It’s hard enough having to deal with the passing of a loved one without also discovering that a will or inheritance you expected to be a part of ends up leaving you out. The surprise can be both jarring and disheartening. Also, it can be disappointing to be unable to exercise your claim to a portion of a deceased loved one’s estate—mainly when you believe including you was what the deceased would have wanted.
Be forewarned. Contesting a will can be an arduous task. There are legal hurdles, evidential requirements, and often an abundance of hard feelings between you and other survivors.
There is also an element of time sensitivity.
When you discover that you have been unfairly left out of a will, you need to take immediate steps to legally prove that a will’s terms should be dismissed if you feel coercion, fraud, or diminished mental state may be behind your exclusion. Before you take action, however, you should also determine if you’re willing to take on the challenges involved.
Does contesting the will make financial sense? Will the cost outweigh your gains? Are you willing to take on the emotional toll? It could be a long, stressful process. If you are claiming coercion, fraud, or diminished mental state, how solid is your proof?
Finally, have you spoken with an attorney and gotten their opinion on how realistic your chances are?
Unless you are a family member or were explicitly mentioned in the previous will, you may have no legal standing to contest the will. If you are still determined to challenge the terms of the will, calculate the cost versus the benefits.
Did the deceased discuss providing an inheritance for you? Write down as much as you can remember about the conversation and what was promised. Next, figure out the dollar value, whether it involved money, possessions, or both. If there were no specifics discussed, but the inheritance was considered in more vague terms, you will have to come up with high and low estimates based on what you know of the deceased’s estate.
How do the amounts you’ve estimated compare to the legal costs? If the estimates are below twice the retainer fee for legal representation, you may want to cut your losses now. It’s not unusual for estate fights to end up costing more than the inheritance.
If you decide to move forward, and you feel you can prove that changes to a will were the result of coercion or diminished mental state, you’re going to want to get your hands on a complete copy of the will. The executor of the country should be able to provide you with not only the intention but any previous versions and a list of assets. The executor should also have made notes regarding significant changes made. This may make it easier to find out why you were not included in the final document.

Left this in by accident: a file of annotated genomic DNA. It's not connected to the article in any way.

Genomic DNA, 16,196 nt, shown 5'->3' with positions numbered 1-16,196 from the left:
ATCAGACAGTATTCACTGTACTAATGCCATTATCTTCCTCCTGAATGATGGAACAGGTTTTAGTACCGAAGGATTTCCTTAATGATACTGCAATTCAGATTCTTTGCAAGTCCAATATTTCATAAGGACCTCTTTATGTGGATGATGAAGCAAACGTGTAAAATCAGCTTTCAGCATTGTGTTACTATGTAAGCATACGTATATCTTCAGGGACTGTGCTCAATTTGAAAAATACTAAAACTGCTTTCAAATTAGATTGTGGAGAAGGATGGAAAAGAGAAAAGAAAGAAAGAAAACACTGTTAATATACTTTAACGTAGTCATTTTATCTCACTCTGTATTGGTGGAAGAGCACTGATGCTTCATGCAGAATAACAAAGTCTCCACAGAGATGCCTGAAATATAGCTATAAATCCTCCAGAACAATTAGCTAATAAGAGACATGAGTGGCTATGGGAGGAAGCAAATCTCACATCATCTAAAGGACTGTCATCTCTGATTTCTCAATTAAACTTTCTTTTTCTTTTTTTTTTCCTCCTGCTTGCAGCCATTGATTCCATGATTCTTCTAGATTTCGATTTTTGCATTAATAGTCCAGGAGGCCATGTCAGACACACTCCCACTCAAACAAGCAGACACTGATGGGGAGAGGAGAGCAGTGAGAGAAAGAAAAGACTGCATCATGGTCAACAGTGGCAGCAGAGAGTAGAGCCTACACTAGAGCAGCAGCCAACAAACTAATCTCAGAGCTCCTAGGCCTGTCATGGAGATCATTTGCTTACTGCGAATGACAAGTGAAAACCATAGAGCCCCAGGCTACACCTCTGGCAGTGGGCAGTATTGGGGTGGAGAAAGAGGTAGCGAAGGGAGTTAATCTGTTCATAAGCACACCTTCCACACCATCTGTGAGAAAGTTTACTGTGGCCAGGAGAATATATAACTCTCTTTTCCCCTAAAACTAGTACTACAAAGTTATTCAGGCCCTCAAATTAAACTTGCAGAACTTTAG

If the deceased’s estate has already entered probate, the probate court can provide you with a copy of the will and give you information regarding how much time you have to contest it. Laws and timelines vary from state to state, so it’s at this point where you may wish to have a probate lawyer assist you with obtaining and filing documents and challenges.
It’s at this point where you may wish to talk with a lawyer about how reasonable your case is. Remember, the deceased has the right to disperse their assets in any manner they want to. To contest those decisions, you’re going to need ironclad proof that one or more of the following conditions apply:
Your lawyer should be able to tell you how good your evidence looks and how likely a challenge to the will come out in your favor.
If your lawyer agrees that you have grounds, they will file a contest against the will. The purpose of this move is to invalidate the current version of the will in favor of a previous version that lists you as a beneficiary. Note that if there were more than one revision, each revision between the most current to the one listing, you would have to be contested and overturned individually.
Also, consider that when it comes to the burden of proof, that’s all on you. It’s your obligation to prove why the will is invalid.
In the end, your better option might be mediation. Rather than spend an excessive amount of time, money, and stress on a problematic challenge process, your lawyer can guide you and the estate to a sit-down mediation process in which both parties can walk away satisfied without all the legal costs of a court battle.
Being left out of a will can be upsetting and seem like a grave injustice. There are processes in place that allow you to challenge an intention that you believe has been unfairly put in place, but the process overall can be arduous.
A qualified and competent attorney can help you decide your best course of action based on their experience with the law and the strength of your case. Not everyone may end up happy, but you can rest assured that it will be fair.